1 The South African government’s failure to ensure that abandoned coal mines are rehabilitated puts communities at risk of injury and death, and risks contaminating residents’ water sources, Human Rights Watch said in a report released today.
3 The 45-page report, “The Forever Mines: Perpetual Rights Risks from Unrehabilitated Coal Mines in Mpumalanga, South Africa,” documents threats to communities from coal mines in Mpumalanga province that have not been properly cleaned up. Human Rights Watch found that the government has made no progress in addressing the dangers of abandoned coal mines and that the industry, through its inaction, has created ongoing problems that affect the safety and health of communities.
4 “The South African government has done next to nothing to address the toxic legacy that coal mining has on communities living near abandoned mines,” said Vuyisile Ncube, a Finberg Fellow in the Environment and Human Rights Division at Human Rights Watch. “The government must ensure that mining companies that benefited from years of coal mining do not shirk their responsibilities to clean up the toxic mess they have left behind.”
5 Human Rights Watch interviewed 34 community members, artisanal miners, health workers, members of civil society, and local government officials and reviewed documents and data from the South African government, nongovernmental organizations, and academic sources.
6 Across the country, only 27 mines (all asbestos mining) out of 2,322 classified as “high risk”, including coal mines, have been cleaned up since 2009, South Africa’s auditor general reported in 2021. Abandoned coal mines often leak highly acidic water that can contaminate water sources, and uninsured mines pose a constant risk of accidents. Relatives of two boys, ages 14 and 17, who drowned in an abandoned mine shaft described to Human Rights Watch how easily accessible open mine shafts and shafts fill with water, putting people at risk of injury or death from accidents.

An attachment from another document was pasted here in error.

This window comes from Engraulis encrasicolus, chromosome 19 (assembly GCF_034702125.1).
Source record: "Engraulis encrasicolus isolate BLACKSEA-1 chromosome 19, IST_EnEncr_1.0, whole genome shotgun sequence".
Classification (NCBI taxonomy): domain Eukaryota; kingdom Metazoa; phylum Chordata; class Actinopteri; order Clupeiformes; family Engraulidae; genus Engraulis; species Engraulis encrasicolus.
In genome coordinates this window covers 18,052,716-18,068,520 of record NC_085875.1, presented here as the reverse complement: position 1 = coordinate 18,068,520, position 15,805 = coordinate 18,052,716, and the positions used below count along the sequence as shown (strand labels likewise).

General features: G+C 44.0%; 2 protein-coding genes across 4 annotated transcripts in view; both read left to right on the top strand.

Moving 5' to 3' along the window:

7 Unremediated mines risk polluting the water of millions of South Africans, as mine waste left exposed to the elements can dramatically increase the acidity of water and soil in many parts of South Africa. Known as acid mine drainage, it can render water unusable and soil unproductive, and corrode municipal infrastructure used to supply water.
8 Nearly 10 years after a 2012 High Court decision ordered various levels of government to address the acid mine drainage crisis in the city of Carolina, Mpumalanga, residents who spoke with Human Rights Watch in 2021 indicated that little had been changed. Residents described upset stomachs and other health problems they believe are due to contaminated water.
9 “The current water crisis in Carolina underscores both the potential impacts of unchecked acid mine drainage and the government’s lack of attention to these issues,” Ncube said. “Even when the court ordered the government to address poor water quality, it has not done so. South African communities deserve better.”